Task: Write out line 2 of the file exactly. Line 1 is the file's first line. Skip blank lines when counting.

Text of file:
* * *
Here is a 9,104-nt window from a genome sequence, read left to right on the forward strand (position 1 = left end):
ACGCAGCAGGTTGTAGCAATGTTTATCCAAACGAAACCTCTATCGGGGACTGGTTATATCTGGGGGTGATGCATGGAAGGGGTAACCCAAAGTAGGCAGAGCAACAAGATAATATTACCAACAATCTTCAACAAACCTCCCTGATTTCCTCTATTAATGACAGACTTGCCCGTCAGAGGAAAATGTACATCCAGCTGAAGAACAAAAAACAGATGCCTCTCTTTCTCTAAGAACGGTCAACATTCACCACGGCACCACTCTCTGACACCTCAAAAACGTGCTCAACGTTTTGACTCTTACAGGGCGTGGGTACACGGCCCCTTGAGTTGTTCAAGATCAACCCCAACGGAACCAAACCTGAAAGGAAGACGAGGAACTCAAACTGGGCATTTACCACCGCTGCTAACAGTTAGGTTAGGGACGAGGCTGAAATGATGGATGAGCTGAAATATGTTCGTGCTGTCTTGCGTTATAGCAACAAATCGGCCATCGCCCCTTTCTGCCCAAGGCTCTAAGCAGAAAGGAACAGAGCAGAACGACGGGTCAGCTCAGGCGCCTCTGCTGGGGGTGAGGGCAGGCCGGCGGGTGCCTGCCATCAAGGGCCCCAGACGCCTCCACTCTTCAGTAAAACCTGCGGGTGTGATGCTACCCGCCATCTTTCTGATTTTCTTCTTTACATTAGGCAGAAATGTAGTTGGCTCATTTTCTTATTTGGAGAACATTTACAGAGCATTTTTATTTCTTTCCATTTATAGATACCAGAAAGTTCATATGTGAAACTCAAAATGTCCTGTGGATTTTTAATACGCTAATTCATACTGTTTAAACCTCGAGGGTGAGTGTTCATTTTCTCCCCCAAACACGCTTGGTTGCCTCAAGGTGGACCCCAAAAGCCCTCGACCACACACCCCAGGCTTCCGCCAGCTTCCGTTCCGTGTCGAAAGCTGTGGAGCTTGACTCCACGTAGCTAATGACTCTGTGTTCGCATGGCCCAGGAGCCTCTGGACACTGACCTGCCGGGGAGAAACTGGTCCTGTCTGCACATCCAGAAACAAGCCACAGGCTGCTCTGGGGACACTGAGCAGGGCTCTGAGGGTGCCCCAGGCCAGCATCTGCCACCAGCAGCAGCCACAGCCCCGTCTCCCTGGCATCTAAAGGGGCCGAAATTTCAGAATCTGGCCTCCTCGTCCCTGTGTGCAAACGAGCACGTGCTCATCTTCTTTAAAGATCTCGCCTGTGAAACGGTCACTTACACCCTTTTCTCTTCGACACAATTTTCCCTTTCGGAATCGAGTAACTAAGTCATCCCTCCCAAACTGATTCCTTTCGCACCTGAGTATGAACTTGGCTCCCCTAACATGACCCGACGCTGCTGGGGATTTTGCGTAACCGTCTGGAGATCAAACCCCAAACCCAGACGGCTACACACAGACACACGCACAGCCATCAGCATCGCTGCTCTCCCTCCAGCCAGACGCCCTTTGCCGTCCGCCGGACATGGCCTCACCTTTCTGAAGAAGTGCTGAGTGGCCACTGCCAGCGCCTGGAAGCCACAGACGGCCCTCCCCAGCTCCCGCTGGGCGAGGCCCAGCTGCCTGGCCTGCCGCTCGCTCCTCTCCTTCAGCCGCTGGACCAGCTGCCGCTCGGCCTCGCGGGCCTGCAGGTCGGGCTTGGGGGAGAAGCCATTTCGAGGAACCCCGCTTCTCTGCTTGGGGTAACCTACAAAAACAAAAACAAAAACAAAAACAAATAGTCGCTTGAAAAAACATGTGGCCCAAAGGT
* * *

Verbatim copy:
ACGCAGCAGGTTGTAGCAATGTTTATCCAAACGAAACCTCTATCGGGGACTGGTTATATCTGGGGGTGATGCATGGAAGGGGTAACCCAAAGTAGGCAGAGCAACAAGATAATATTACCAACAATCTTCAACAAACCTCCCTGATTTCCTCTATTAATGACAGACTTGCCCGTCAGAGGAAAATGTACATCCAGCTGAAGAACAAAAAACAGATGCCTCTCTTTCTCTAAGAACGGTCAACATTCACCACGGCACCACTCTCTGACACCTCAAAAACGTGCTCAACGTTTTGACTCTTACAGGGCGTGGGTACACGGCCCCTTGAGTTGTTCAAGATCAACCCCAACGGAACCAAACCTGAAAGGAAGACGAGGAACTCAAACTGGGCATTTACCACCGCTGCTAACAGTTAGGTTAGGGACGAGGCTGAAATGATGGATGAGCTGAAATATGTTCGTGCTGTCTTGCGTTATAGCAACAAATCGGCCATCGCCCCTTTCTGCCCAAGGCTCTAAGCAGAAAGGAACAGAGCAGAACGACGGGTCAGCTCAGGCGCCTCTGCTGGGGGTGAGGGCAGGCCGGCGGGTGCCTGCCATCAAGGGCCCCAGACGCCTCCACTCTTCAGTAAAACCTGCGGGTGTGATGCTACCCGCCATCTTTCTGATTTTCTTCTTTACATTAGGCAGAAATGTAGTTGGCTCATTTTCTTATTTGGAGAACATTTACAGAGCATTTTTATTTCTTTCCATTTATAGATACCAGAAAGTTCATATGTGAAACTCAAAATGTCCTGTGGATTTTTAATACGCTAATTCATACTGTTTAAACCTCGAGGGTGAGTGTTCATTTTCTCCCCCAAACACGCTTGGTTGCCTCAAGGTGGACCCCAAAAGCCCTCGACCACACACCCCAGGCTTCCGCCAGCTTCCGTTCCGTGTCGAAAGCTGTGGAGCTTGACTCCACGTAGCTAATGACTCTGTGTTCGCATGGCCCAGGAGCCTCTGGACACTGACCTGCCGGGGAGAAACTGGTCCTGTCTGCACATCCAGAAACAAGCCACAGGCTGCTCTGGGGACACTGAGCAGGGCTCTGAGGGTGCCCCAGGCCAGCATCTGCCACCAGCAGCAGCCACAGCCCCGTCTCCCTGGCATCTAAAGGGGCCGAAATTTCAGAATCTGGCCTCCTCGTCCCTGTGTGCAAACGAGCACGTGCTCATCTTCTTTAAAGATCTCGCCTGTGAAACGGTCACTTACACCCTTTTCTCTTCGACACAATTTTCCCTTTCGGAATCGAGTAACTAAGTCATCCCTCCCAAACTGATTCCTTTCGCACCTGAGTATGAACTTGGCTCCCCTAACATGACCCGACGCTGCTGGGGATTTTGCGTAACCGTCTGGAGATCAAACCCCAAACCCAGACGGCTACACACAGACACACGCACAGCCATCAGCATCGCTGCTCTCCCTCCAGCCAGACGCCCTTTGCCGTCCGCCGGACATGGCCTCACCTTTCTGAAGAAGTGCTGAGTGGCCACTGCCAGCGCCTGGAAGCCACAGACGGCCCTCCCCAGCTCCCGCTGGGCGAGGCCCAGCTGCCTGGCCTGCCGCTCGCTCCTCTCCTTCAGCCGCTGGACCAGCTGCCGCTCGGCCTCGCGGGCCTGCAGGTCGGGCTTGGGGGAGAAGCCATTTCGAGGAACCCCGCTTCTCTGCTTGGGGTAACCTACAAAAACAAAAACAAAAACAAAAACAAATAGTCGCTTGAAAAAACATGTGGCCCAAAGGT